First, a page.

Scotland is the leading associate nation from Europe, having beaten Ireland in a dramatic encounter at the T20 World Cup Europe Qualifier last year to advance to the Global Qualifier. Kathryn Bryce and Sarah Bryce hold ECB regional contracts, while leg-spinner Abtaha Maqsood appears regularly for the Sunrisers on the regional circuit along with turning out for Birmingham Phoenix in The Hundred’s inaugural season.
Tanzania have won 22 out of their 25 T20Is since official T20I status was awarded to all ICC member boards. Uganda and Namibia are two more African teams whose talent pool is dominated by homegrown players.
As per the latest Malaysian Cricket Association (MCA) census accessed by All Over Cricket, 99 schools had a girl’s team in a soft ball and/or hard ball league sanctioned by the MCA. That translates to more than 1000 girls in the age group pathway.
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The Commonwealth Games could have been a perfect shop window to promote the game in non-traditional markets that have already shown an appetite for the sport even in the backdrop of administrative negligence.
Instead, out of the 72 nations participating in the Commonwealth Games, only 8 will feature in the cricket competition. Yes, cricket is back in the biggest multi-sport event after the Olympics, but this is a reduction from the 16 teams we saw in the 1998 Men’s Competition.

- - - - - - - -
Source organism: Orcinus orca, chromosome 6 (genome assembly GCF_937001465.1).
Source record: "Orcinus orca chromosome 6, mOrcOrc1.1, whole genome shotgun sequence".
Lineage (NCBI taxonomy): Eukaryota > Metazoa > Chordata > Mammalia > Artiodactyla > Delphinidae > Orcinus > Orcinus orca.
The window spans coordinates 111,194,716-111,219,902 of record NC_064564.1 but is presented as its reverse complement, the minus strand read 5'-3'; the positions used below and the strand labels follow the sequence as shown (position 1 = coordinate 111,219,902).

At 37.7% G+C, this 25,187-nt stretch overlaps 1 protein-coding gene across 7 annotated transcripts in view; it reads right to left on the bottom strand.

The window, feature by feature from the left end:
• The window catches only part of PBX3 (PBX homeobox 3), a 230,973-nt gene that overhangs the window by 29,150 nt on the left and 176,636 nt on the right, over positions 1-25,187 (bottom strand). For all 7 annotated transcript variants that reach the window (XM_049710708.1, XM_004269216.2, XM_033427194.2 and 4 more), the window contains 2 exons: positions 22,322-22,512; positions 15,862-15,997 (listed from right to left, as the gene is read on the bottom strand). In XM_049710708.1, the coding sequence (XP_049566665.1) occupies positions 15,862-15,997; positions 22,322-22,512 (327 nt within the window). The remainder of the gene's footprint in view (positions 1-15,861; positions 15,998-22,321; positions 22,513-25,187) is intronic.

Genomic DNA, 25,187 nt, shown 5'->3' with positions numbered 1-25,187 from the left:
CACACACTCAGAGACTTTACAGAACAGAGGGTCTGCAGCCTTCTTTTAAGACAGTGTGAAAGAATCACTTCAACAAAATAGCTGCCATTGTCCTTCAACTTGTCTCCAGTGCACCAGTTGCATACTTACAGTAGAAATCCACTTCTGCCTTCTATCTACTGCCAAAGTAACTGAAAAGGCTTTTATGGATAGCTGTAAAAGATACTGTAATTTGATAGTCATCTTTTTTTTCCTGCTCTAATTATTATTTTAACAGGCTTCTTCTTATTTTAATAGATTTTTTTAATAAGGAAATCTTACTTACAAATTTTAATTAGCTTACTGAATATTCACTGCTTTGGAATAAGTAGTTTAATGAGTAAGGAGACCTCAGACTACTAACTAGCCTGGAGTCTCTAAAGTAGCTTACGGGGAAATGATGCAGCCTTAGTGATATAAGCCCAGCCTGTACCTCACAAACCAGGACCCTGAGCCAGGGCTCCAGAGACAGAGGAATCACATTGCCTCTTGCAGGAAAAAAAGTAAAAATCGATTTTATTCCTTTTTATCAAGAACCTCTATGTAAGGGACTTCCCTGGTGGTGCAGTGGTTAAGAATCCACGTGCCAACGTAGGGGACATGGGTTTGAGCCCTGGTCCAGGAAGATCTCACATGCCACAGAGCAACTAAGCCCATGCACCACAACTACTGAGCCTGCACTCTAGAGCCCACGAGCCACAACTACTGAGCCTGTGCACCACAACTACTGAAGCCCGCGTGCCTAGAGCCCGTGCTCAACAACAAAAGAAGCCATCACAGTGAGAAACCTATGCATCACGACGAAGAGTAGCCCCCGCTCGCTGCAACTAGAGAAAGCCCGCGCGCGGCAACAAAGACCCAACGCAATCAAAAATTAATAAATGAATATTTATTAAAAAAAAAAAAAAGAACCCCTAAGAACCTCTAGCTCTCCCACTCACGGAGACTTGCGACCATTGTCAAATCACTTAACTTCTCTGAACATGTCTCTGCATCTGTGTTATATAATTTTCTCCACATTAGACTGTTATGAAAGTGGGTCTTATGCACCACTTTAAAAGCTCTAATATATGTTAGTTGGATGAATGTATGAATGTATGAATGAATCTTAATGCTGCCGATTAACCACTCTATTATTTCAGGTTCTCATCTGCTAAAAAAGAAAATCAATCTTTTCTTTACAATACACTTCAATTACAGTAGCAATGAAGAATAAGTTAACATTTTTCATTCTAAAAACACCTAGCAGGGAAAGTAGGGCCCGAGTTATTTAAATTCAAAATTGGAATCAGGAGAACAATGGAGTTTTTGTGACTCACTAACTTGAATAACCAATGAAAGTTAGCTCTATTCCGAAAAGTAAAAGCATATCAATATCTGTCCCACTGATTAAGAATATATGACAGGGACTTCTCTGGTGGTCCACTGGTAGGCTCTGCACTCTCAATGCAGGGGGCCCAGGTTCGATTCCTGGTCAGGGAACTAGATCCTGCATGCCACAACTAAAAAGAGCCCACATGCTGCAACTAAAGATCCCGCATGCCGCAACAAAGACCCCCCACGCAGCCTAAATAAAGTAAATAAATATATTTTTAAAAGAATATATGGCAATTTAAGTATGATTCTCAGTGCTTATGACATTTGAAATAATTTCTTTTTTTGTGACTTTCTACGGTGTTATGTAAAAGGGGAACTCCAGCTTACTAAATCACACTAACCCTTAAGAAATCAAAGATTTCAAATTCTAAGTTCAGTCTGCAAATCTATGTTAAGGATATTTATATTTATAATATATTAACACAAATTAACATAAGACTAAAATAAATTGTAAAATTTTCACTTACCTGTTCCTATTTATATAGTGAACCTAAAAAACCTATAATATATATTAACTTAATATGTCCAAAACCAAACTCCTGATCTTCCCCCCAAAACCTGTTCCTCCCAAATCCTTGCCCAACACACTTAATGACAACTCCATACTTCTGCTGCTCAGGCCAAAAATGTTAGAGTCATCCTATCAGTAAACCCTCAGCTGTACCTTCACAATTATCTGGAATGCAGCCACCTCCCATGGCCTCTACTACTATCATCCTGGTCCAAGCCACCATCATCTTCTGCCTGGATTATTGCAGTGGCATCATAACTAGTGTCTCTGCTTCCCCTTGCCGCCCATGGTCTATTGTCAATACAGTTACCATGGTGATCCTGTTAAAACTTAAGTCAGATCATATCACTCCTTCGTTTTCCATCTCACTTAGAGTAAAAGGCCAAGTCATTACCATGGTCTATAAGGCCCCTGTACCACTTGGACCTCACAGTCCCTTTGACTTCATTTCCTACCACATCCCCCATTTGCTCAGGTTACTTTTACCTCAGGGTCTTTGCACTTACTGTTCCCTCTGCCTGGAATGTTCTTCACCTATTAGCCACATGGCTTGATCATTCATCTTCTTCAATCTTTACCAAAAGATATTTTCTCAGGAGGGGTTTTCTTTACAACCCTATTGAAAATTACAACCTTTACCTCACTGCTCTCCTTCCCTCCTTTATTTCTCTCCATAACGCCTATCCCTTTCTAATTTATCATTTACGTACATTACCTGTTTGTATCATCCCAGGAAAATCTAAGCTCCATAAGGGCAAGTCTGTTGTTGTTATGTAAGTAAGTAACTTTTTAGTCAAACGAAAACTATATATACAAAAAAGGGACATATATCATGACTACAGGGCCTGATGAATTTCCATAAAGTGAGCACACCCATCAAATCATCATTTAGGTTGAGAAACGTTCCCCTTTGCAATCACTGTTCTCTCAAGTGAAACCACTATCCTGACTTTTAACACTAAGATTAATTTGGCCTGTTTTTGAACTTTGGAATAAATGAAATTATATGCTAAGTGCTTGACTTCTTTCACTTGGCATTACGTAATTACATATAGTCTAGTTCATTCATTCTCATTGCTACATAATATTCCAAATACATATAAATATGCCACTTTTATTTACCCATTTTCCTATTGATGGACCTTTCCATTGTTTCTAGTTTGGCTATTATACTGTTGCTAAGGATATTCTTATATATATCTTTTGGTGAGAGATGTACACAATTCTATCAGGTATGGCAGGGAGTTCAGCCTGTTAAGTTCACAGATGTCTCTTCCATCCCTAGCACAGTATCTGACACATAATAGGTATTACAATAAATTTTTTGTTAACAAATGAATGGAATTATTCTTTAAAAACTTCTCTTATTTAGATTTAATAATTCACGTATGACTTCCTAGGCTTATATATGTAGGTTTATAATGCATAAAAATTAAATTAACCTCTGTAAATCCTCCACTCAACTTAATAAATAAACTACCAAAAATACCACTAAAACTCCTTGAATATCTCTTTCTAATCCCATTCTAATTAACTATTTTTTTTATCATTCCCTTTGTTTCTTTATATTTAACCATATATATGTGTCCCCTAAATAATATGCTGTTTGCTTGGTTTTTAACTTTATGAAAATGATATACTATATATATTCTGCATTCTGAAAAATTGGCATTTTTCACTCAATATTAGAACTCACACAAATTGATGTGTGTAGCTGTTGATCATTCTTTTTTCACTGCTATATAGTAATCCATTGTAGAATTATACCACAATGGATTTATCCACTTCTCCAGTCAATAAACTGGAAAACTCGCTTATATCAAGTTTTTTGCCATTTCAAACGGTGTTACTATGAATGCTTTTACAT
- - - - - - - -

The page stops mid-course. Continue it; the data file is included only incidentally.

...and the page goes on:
This disparity in the size of men’s events and women’s global events is nothing new. But, why does it exist?
One of the theories from the men who run the women’s game is that nobody will watch women’s teams from associate countries competing against each other.
This logic is flawed.
Personally, I find real fans of the women’s game more open to an inclusive global game than certain groups of toxic men’s cricket fans that are part of the reason why I’ve shifted more of my focus to women’s cricket. I prefer to discuss the sport with these groups of people that tend to be more knowledgeable and dedicated fans with a greater capacity for empathy.
Clearly, I’m starting to digress!
Yet, you have to question whether the men who run women’s cricket are aware of what this fan base wants. If they are aware, do they even care?
At a time when the future of international cricket is uncertain, at a time when boards struggle to turn a profit outside of global events, it seems as if the Commonwealth Games and the Olympics could be the lifeline that international cricket needs to shed its over-reliance on Indian, Australian, and English markets.
I will, of course, concede that the Commonwealth Games is a great opportunity to cross-sell cricket to sports fans from the countries participating in the games. In some of these countries, the cricket competition will be shown on free-to-air television, where it can reach a sizable audience. This is especially crucial in conservative nations, where there is an urgent need to normalize female participation in sport.
Yet, as someone who has spent the last three years travelling around Asia and Southeast Asia to tell stories about cricket in this region — sometimes at my own expense, and once spending 21 consecutive days in quarantine in a 160-square-foot hotel room — I occasionally ask myself, ‘What’s the point?’
As a professional, I know it’s important to avoid taking sides. Yet, as a human being, I feel betrayed by the custodians of the sport. Sometimes, in the brief moments between tapping away on my keyboard, I can’t help but wonder:
‘When will cricket start caring about us?’